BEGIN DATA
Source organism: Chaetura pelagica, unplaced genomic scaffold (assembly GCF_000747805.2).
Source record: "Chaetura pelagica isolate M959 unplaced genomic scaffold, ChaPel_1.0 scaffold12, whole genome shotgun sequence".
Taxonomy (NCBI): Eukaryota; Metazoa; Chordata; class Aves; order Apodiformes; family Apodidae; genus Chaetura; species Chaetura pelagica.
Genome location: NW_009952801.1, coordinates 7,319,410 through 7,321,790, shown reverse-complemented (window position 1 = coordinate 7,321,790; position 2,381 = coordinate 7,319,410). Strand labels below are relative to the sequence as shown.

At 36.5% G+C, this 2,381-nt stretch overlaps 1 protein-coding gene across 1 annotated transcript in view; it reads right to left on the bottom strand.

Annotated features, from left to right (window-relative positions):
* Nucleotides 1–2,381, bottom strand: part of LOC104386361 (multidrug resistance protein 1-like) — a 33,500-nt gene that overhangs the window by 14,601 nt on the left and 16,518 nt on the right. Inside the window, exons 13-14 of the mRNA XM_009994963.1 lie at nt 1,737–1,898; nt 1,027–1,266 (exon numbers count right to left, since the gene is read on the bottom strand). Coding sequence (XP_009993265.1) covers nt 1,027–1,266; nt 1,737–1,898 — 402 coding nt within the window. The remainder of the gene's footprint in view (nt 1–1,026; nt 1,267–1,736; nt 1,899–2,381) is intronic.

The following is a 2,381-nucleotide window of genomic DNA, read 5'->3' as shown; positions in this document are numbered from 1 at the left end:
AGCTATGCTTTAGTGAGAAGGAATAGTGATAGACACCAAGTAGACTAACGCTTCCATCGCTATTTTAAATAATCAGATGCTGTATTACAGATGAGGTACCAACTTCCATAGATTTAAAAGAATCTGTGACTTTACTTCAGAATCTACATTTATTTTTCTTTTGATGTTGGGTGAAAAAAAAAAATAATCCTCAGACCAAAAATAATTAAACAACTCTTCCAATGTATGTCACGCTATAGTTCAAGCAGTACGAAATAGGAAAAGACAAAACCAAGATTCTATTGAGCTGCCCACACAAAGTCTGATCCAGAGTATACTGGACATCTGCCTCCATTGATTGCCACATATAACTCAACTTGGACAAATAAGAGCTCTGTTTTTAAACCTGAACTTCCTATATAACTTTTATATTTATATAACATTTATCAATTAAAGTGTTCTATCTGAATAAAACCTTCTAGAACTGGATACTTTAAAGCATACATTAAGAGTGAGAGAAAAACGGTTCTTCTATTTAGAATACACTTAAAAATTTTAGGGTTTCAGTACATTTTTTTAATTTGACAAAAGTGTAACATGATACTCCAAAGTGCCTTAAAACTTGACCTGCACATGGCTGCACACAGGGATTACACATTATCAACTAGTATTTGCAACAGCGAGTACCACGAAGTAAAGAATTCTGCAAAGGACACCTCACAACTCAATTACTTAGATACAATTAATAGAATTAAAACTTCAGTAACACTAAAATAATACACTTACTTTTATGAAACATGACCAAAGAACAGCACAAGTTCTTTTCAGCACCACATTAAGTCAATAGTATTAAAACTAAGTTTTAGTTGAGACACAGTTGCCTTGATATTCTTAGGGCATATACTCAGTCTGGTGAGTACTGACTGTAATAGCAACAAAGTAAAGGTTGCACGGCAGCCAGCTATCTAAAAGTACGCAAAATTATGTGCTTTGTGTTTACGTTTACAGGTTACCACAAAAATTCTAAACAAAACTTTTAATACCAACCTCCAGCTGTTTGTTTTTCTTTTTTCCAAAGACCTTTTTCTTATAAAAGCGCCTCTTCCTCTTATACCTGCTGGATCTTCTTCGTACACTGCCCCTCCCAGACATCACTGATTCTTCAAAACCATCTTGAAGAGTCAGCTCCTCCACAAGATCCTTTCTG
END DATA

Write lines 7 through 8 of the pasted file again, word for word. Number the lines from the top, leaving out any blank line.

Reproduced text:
* Nucleotides 1–2,381, bottom strand: part of LOC104386361 (multidrug resistance protein 1-like) — a 33,500-nt gene that overhangs the window by 14,601 nt on the left and 16,518 nt on the right. Inside the window, exons 13-14 of the mRNA XM_009994963.1 lie at nt 1,737–1,898; nt 1,027–1,266 (exon numbers count right to left, since the gene is read on the bottom strand). Coding sequence (XP_009993265.1) covers nt 1,027–1,266; nt 1,737–1,898 — 402 coding nt within the window. The remainder of the gene's footprint in view (nt 1–1,026; nt 1,267–1,736; nt 1,899–2,381) is intronic.

The following is a 2,381-nucleotide window of genomic DNA, read 5'->3' as shown; positions in this document are numbered from 1 at the left end: